This is the big move for Holland, as it was for Austin, for once you conceive of your task as scientific and analytical, you have pretty much said it all. But what does he mean by "analytical?" In a nutshell, and with due regard to our aforementioned dentist, the analytical task of jurisprudence, for Holland, is an extractive one. It extracts from comparing legal systems the basic principles or assumptions on which every legal system operates and then subjects these assumptions or principles to scrutiny. In this way jurisprudence is a "formal" science. It is formal because it isn't interested in the "material" of any particular legal system. It wants to extract from systems the principles or even the doctrines, compare them with those from other systems and come up with an explanation of the common underlying thing that is being described.
An example might help. There are such things as grammars of individual languages. But the Alexandrian scholars of the Hellenistic Era decided that when you start comparing languages you can tablulate parts of speech, inflections, moods, and syntax, and they invented the science of Grammar. Whether the possessive case of a noun substantive is expressed by a specific modification of its termination, or by prefixing to it a specific preposition, is a question that each language has to face. But the possessive idea finds expression in every human language, and is a proposition that relates to linguistic form. The "science of Grammar" would be interested in the idea of possession and how it is expressed, while comparative grammar would put various possessive expressions next to each other, and an individual language grammar would show how it worked for one particular language. Thus, jurisprudence is like the "science of Grammar," as I called it.
Thus, the field of Comparative Law collects and tabulates the legal institutions of various countries, and "from the results thus prepared, the abstract science of Jurisprudence is enabled to set forth an orderly view of the ideas and methods which have been variously realised in actual systems" (p. 8). If Comparative Law ascertained what at different times and places was a doctrine of prescription in the legal systems of many countries, jurisprudence would "elucidate the meaning of prescription, in its relation to owenership and to actions" (Id.). But Holland hastens to add that jurisprudence isn't necessarily built upon comparative law, as if you had nothing to say in the former unless you had mastered all systems of law. "A system of jurisprudence might conceivably be constructed from the observation of one system of law only, at one epoch of its growth" (Id.). I don't really follow Holland here, but I think he adds this because he may have just priced himself out of the market so to speak--no one is able to master more than a system or two--and therefore if you take his definition seriously there really would never be something called jurisprudence.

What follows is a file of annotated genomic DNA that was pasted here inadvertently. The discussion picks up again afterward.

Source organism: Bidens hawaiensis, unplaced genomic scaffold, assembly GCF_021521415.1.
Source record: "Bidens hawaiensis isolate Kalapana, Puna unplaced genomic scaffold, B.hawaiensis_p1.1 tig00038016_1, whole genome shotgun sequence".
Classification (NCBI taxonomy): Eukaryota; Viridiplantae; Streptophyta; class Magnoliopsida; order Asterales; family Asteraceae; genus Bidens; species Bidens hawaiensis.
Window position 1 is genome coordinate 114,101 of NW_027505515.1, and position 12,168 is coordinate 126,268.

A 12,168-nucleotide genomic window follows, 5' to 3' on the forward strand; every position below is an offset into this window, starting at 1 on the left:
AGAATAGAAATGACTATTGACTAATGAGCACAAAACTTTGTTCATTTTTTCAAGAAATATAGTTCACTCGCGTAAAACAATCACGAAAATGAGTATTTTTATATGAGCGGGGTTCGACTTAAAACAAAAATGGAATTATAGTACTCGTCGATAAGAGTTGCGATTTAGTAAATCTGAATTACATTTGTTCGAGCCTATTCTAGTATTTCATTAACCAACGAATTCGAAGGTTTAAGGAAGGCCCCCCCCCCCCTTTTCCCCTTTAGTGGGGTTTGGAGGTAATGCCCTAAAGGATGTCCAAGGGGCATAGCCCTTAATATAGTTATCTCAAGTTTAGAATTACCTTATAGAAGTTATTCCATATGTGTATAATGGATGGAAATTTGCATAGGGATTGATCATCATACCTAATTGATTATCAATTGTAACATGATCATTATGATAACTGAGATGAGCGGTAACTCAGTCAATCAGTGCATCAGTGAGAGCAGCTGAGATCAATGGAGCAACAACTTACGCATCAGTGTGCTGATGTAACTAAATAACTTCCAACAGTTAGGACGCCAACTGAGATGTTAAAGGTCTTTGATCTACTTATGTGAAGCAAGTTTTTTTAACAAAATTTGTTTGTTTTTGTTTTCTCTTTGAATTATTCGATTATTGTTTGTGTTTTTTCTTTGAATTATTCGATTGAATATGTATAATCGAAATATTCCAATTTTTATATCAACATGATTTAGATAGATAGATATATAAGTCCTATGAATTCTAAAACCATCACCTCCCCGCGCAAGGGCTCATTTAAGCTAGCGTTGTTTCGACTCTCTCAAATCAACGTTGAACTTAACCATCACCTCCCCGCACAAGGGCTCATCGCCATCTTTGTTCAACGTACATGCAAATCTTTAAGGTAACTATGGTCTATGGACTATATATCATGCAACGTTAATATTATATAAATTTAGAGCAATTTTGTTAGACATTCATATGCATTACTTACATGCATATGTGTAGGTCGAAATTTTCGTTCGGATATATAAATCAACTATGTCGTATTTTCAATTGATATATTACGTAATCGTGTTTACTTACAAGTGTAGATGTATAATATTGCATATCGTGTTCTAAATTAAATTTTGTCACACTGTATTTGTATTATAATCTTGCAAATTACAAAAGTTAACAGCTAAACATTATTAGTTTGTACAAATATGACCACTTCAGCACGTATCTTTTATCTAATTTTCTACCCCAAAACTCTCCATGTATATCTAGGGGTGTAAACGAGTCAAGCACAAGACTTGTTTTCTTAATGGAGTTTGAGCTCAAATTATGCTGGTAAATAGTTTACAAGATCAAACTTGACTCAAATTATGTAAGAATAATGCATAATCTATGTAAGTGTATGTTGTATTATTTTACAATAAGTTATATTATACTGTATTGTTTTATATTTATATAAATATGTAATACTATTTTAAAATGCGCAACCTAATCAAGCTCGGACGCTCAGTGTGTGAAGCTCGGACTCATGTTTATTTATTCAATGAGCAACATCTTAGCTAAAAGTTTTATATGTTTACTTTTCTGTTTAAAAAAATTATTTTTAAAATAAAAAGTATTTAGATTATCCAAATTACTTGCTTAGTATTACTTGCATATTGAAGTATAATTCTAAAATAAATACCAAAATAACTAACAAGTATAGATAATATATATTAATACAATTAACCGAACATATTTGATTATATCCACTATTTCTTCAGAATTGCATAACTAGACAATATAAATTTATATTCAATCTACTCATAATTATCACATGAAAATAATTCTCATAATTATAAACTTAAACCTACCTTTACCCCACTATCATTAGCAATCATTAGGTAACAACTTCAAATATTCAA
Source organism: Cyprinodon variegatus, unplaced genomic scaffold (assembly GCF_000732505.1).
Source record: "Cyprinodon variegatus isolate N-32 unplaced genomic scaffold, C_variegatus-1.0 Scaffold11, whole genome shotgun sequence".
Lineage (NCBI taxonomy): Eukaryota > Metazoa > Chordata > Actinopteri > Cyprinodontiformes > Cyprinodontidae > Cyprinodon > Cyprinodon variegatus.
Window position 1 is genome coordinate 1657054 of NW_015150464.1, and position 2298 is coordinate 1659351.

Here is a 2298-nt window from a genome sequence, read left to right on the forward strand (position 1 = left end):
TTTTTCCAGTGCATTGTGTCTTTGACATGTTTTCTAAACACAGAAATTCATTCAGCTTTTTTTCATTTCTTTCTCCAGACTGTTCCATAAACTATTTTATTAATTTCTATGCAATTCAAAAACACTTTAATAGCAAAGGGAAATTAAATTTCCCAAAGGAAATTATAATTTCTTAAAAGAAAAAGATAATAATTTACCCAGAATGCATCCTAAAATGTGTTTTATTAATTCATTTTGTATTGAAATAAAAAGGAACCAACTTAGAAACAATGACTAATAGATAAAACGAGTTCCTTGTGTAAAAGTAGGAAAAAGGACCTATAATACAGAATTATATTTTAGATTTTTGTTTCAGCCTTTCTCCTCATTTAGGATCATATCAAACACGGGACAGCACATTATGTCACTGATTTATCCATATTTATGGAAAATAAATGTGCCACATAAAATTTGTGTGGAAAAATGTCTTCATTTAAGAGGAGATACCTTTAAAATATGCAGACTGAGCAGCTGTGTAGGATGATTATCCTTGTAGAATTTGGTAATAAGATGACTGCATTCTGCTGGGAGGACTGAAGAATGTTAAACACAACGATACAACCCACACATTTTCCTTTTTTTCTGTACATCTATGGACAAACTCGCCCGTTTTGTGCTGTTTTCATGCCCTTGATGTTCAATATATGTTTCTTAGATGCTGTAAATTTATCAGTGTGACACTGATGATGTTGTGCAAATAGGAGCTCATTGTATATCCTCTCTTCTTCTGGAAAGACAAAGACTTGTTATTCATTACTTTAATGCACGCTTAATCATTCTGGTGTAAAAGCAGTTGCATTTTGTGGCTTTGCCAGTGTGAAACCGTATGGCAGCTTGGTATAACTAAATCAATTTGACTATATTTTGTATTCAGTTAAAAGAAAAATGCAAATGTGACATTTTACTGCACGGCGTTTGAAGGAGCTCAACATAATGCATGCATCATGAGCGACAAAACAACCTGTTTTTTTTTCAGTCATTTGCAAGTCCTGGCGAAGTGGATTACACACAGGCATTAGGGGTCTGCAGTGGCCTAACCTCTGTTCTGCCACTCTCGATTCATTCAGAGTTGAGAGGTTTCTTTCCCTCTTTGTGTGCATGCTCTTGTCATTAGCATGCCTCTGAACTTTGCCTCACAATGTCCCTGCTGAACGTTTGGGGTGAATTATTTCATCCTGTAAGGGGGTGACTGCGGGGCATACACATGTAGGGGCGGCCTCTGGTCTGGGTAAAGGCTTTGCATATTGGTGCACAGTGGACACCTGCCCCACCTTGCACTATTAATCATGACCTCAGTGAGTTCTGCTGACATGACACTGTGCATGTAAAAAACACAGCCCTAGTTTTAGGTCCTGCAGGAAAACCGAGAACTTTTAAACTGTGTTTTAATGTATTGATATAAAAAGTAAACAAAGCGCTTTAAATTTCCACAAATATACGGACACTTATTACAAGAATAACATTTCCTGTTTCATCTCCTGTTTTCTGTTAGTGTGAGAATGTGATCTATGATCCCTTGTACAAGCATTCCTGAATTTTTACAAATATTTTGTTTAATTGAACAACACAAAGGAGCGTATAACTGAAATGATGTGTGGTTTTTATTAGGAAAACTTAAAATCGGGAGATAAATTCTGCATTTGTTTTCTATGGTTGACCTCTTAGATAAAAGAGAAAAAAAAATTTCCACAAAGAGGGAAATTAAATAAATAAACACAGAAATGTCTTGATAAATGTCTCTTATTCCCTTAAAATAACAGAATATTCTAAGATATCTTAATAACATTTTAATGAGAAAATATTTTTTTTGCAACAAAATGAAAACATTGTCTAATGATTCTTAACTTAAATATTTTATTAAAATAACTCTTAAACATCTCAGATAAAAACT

I am out of space here, but must close with two observations. First, he differentiates what he does from Austin's work on "particular" and "universal" jurisprudence. Holland doesn't believe that the former exists. Second, he is aware of the "historical" and "philosophical" jurisprudes of Europe at the time, but sees history and philosophy not as competitive understandings regarding different ways of doing jurisprudence but as helpful methods to give us the data to do scientific, analytical jurisprudence. Thus, we have his approach to jurisprudence, as a science (read 'system') of law, focusing on principles that can be extracted from the comparative study of legal systems. I think he is dead wrong, but we need to give him his due.
Copyright © 2004-2008 William R. Long